The Victorian Biodiversity Managers’ Network

I recently attended a Forum on Planning and Monitoring for Biodiversity Management held by the Indigenous Flora and Fauna Association’s Victorian Biodiversity Managers’ Network, in conjunction with Rob Scott from Naturelinks, hosted at The Arthur Rylah Institute.

The Indigenous Flora and Fauna Association (IFFA) is a volunteer based organization created in 1986 whose aim is “to promote the appreciation, study, conservation and management of indigenous flora and fauna through research and discussion, networking and advocacy, and information exchange”. Check out their website here:

The Victorian Biodiversity Managers’ Network is in creation! IFFA recognised the need for a network to promote biodiversity management and to bring together people who manage land for biodiversity in Victoria to facilitate knowledge exchange.

IFFA recently hosted a workshop with a people from a wide range of organisations to brainstorm the scope of a biodiversity managers’ network. From this workshop it was decided the scope and direction of the Victorian Biodiversity Managers’ Network would be to:

  • developing best-practice industry standards and industry promotion
  • information and knowledge sharing using a website and workshops
  • building capacity of biodiversity managers through short courses and industry accreditation

The Forum on Planning and Monitoring for Biodiversity Management was held as one of the first official events of the Victorian Biodiversity Managers’ Network.   One of the benefits of this event and of the Network, was that it brought together many people from different organisations; local councils, consultants, non-government and government organisations, landcare groups and friends networks.

The focus of the day was Planning and Monitoring and this was focused around an introduction to the Open Standards for the Practice of Conservation – a systematic method for managing conservation projects:

Dr Kate Fitzherbert from Bush Heritage spoke first and discussed their use of the Open Standards for the Practice of Conservation and outlined how this logical and transparent process helps to understand projects in their environmental, political and social context and helps to figure out which are the right factors to monitor.

Doug Evans from Nillumbik Landcare Network spoke about their use of the open standards to outline the collective environmental assets of the Landcare network and figure out cost effective and practical methods to manage them.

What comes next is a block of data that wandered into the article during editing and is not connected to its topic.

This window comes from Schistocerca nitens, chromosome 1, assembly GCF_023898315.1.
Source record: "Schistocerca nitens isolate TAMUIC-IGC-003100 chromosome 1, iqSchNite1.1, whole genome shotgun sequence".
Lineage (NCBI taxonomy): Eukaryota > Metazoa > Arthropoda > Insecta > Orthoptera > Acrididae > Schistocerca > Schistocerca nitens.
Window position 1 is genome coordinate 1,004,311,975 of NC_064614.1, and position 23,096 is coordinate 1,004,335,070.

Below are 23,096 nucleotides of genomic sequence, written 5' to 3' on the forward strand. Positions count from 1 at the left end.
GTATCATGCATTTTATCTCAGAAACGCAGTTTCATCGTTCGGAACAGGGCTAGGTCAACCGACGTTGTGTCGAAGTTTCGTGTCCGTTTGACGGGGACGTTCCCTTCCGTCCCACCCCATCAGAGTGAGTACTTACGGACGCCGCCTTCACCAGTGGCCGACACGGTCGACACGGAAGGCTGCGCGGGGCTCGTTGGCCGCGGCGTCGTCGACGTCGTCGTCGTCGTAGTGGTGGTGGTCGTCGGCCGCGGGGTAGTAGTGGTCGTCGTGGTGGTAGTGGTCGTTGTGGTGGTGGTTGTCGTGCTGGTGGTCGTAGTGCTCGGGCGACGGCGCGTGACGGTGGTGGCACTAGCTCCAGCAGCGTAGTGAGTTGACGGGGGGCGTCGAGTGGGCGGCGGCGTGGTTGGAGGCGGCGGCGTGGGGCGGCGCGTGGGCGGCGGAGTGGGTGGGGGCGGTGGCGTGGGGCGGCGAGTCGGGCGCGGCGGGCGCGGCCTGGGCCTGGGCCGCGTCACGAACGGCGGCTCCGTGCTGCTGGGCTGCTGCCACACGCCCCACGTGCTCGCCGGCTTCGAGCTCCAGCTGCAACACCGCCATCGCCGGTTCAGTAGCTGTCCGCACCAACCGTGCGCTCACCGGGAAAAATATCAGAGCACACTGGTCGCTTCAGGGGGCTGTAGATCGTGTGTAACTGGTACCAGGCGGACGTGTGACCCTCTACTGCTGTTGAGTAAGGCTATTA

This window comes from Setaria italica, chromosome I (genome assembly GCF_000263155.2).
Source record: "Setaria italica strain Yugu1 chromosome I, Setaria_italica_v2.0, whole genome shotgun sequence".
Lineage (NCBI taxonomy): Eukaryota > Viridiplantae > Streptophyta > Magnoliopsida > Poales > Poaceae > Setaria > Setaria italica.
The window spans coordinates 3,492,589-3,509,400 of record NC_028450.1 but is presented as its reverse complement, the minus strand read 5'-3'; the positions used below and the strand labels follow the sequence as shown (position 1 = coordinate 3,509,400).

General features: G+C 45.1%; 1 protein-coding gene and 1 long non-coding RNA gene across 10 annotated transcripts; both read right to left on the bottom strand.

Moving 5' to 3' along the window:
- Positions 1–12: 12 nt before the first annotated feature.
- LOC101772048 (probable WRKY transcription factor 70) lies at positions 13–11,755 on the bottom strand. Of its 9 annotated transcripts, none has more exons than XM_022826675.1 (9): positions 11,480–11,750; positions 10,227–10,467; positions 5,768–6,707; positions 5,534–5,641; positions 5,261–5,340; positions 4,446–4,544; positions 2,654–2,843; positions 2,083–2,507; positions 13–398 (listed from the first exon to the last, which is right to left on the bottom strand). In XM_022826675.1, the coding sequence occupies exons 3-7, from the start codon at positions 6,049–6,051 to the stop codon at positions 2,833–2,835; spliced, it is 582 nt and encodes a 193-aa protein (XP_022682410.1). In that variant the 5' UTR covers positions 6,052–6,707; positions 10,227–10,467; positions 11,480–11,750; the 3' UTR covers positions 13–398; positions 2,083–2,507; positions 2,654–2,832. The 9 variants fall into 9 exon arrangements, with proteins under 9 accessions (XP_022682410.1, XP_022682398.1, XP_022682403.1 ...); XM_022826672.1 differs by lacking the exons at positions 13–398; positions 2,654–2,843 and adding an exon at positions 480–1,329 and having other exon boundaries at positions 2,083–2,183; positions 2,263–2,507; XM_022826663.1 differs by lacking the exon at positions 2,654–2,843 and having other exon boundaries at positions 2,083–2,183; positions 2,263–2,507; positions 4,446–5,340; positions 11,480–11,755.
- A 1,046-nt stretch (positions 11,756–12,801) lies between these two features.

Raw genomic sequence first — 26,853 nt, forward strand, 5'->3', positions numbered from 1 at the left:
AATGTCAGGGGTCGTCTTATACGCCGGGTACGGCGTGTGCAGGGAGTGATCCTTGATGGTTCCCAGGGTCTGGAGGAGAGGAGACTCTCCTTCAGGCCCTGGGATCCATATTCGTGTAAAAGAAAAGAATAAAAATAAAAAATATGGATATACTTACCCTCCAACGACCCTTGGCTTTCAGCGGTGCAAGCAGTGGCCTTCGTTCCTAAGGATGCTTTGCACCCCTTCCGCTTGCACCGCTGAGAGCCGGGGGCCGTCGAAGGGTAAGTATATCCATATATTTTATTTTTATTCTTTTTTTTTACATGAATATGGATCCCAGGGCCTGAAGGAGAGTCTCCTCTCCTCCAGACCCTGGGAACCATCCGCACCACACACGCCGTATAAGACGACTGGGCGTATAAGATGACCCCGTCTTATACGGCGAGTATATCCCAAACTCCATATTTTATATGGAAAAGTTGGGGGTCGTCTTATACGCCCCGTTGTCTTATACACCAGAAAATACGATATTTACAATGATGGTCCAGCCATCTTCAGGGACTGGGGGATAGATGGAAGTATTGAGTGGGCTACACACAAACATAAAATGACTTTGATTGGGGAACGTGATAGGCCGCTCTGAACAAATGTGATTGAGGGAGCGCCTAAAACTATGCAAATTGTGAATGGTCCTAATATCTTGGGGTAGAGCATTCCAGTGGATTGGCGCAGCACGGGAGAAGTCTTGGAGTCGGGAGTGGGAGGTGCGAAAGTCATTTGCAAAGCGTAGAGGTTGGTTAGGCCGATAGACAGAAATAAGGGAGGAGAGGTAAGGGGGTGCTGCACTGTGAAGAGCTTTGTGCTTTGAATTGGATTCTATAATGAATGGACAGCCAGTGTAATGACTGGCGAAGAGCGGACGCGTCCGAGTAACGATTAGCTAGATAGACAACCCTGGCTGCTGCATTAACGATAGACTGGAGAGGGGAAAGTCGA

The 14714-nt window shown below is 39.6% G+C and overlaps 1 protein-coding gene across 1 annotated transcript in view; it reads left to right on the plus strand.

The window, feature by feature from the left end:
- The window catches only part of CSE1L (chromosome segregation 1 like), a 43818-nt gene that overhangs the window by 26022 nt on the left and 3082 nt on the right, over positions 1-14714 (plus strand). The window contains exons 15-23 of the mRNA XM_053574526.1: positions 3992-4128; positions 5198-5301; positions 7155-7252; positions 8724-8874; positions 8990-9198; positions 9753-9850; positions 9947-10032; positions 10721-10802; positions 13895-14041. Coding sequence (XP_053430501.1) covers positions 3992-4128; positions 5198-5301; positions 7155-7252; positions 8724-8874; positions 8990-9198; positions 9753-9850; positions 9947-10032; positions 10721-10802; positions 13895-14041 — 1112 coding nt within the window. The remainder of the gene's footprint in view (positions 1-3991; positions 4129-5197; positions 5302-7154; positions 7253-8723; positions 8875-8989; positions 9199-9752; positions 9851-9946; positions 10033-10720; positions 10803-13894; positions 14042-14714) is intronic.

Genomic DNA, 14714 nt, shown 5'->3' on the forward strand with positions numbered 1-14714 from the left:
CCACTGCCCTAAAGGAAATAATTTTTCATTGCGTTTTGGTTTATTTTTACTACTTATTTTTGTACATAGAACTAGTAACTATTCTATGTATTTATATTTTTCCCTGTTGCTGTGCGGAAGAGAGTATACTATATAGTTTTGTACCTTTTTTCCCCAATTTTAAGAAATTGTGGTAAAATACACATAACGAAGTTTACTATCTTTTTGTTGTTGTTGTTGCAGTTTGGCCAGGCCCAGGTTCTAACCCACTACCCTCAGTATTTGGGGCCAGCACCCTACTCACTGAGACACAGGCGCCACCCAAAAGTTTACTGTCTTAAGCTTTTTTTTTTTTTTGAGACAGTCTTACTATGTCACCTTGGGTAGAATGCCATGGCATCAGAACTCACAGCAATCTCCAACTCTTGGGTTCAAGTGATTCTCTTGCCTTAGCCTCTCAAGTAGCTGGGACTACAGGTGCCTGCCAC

Phil Pegler from Parks Victoria spoke about the conservation action planning and the continual evolution of approaches to respond to issues of community and stakeholder engagement, organisation culture, defining goals and measuring success and prioritizing resources.

Emma Mann and Scott Nutt from Banyule City Council presentation showed us their use of GIS technology for data collection, which provides a faster, more precise and easier to access method for collecting and storing environmental data.

Dr Chris Jones from The Arthur Rylah Institute spoke about monitoring methods for environmental management and gave us an overview of commonly used methods to address different monitoring challenges. He outlined some important questions when thinking about monitoring such as why are you monitoring? What are you trying to monitor? How will you use this data?


Chris Jones speaking to a full room about monitoring techniques

Lincoln Kern from Practical Ecology discussed and provided some examples of planning and monitoring in the commercial ecological management market, and also introduced the National Standards for the practice of ecological restoration in Australia developed by the Society for Ecological Restoration Australasia

The second part of the Forum was a workshop where Stuart Cowell from Conservation Management took us through a case study using some of the tools and processes of the Open Standards. We learnt about ‘results chains’ and their use in testing possible strategies, identifying conservation actions and prioritising monitoring for conservation management projects.

The final part of the day was a panel discussion about improving planning and monitoring practices in Victoria and an exploration of how The Biodiversity Managers’ Network can support this.


Workshop participants learning about Open Standard Result Chains

It was a great day and an exciting start to a new network of passionate people who want to manage Victoria’s vegetation using best practices.  The Bushland Managers’ Network will soon have a website; and The Wild Melbourne crew were at the forum recording all the talks, so these will become available shortly. In the meantime if you would like anymore information about The Biodiversity Managers’ Network email: 



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One Response to The Victorian Biodiversity Managers’ Network

  1. Pingback: Dbytes #287 (11 May 2017) | Dbytes

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